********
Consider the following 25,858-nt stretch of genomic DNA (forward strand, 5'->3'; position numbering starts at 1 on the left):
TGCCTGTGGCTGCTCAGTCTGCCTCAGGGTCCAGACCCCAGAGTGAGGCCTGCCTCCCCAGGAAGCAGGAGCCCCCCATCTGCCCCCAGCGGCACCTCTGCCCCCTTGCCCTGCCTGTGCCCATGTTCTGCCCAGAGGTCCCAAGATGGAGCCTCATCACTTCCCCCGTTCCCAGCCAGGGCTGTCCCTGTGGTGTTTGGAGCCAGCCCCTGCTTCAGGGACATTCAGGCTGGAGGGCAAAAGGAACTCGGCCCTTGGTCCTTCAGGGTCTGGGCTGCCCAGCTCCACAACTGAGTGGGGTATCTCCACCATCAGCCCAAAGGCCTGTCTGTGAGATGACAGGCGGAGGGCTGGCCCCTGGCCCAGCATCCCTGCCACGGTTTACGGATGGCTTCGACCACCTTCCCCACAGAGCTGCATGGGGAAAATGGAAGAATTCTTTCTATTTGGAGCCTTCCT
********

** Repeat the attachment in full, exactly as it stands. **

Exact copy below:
Consider the following 25,858-nt stretch of genomic DNA (forward strand, 5'->3'; position numbering starts at 1 on the left):
TGCCTGTGGCTGCTCAGTCTGCCTCAGGGTCCAGACCCCAGAGTGAGGCCTGCCTCCCCAGGAAGCAGGAGCCCCCCATCTGCCCCCAGCGGCACCTCTGCCCCCTTGCCCTGCCTGTGCCCATGTTCTGCCCAGAGGTCCCAAGATGGAGCCTCATCACTTCCCCCGTTCCCAGCCAGGGCTGTCCCTGTGGTGTTTGGAGCCAGCCCCTGCTTCAGGGACATTCAGGCTGGAGGGCAAAAGGAACTCGGCCCTTGGTCCTTCAGGGTCTGGGCTGCCCAGCTCCACAACTGAGTGGGGTATCTCCACCATCAGCCCAAAGGCCTGTCTGTGAGATGACAGGCGGAGGGCTGGCCCCTGGCCCAGCATCCCTGCCACGGTTTACGGATGGCTTCGACCACCTTCCCCACAGAGCTGCATGGGGAAAATGGAAGAATTCTTTCTATTTGGAGCCTTCCT